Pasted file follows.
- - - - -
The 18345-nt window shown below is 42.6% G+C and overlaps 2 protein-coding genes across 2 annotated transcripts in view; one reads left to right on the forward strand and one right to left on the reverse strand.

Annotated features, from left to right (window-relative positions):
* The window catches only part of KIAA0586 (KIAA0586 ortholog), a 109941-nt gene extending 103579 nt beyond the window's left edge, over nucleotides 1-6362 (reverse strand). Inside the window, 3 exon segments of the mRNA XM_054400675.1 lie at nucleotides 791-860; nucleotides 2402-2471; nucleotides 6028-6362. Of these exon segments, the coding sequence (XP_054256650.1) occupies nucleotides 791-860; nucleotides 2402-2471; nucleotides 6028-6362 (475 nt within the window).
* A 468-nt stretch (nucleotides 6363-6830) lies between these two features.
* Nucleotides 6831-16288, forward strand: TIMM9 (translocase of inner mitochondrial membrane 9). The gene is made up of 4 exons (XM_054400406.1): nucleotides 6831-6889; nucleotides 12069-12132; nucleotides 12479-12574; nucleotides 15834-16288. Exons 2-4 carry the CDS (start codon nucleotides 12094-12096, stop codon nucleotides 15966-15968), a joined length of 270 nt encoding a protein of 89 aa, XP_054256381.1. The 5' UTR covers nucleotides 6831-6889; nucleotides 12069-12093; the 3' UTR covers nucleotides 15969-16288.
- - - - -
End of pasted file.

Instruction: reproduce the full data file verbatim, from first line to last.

The 18345-nt window shown below is 42.6% G+C and overlaps 2 protein-coding genes across 2 annotated transcripts in view; one reads left to right on the forward strand and one right to left on the reverse strand.

Annotated features, from left to right (window-relative positions):
* The window catches only part of KIAA0586 (KIAA0586 ortholog), a 109941-nt gene extending 103579 nt beyond the window's left edge, over nucleotides 1-6362 (reverse strand). Inside the window, 3 exon segments of the mRNA XM_054400675.1 lie at nucleotides 791-860; nucleotides 2402-2471; nucleotides 6028-6362. Of these exon segments, the coding sequence (XP_054256650.1) occupies nucleotides 791-860; nucleotides 2402-2471; nucleotides 6028-6362 (475 nt within the window).
* A 468-nt stretch (nucleotides 6363-6830) lies between these two features.
* Nucleotides 6831-16288, forward strand: TIMM9 (translocase of inner mitochondrial membrane 9). The gene is made up of 4 exons (XM_054400406.1): nucleotides 6831-6889; nucleotides 12069-12132; nucleotides 12479-12574; nucleotides 15834-16288. Exons 2-4 carry the CDS (start codon nucleotides 12094-12096, stop codon nucleotides 15966-15968), a joined length of 270 nt encoding a protein of 89 aa, XP_054256381.1. The 5' UTR covers nucleotides 6831-6889; nucleotides 12069-12093; the 3' UTR covers nucleotides 15969-16288.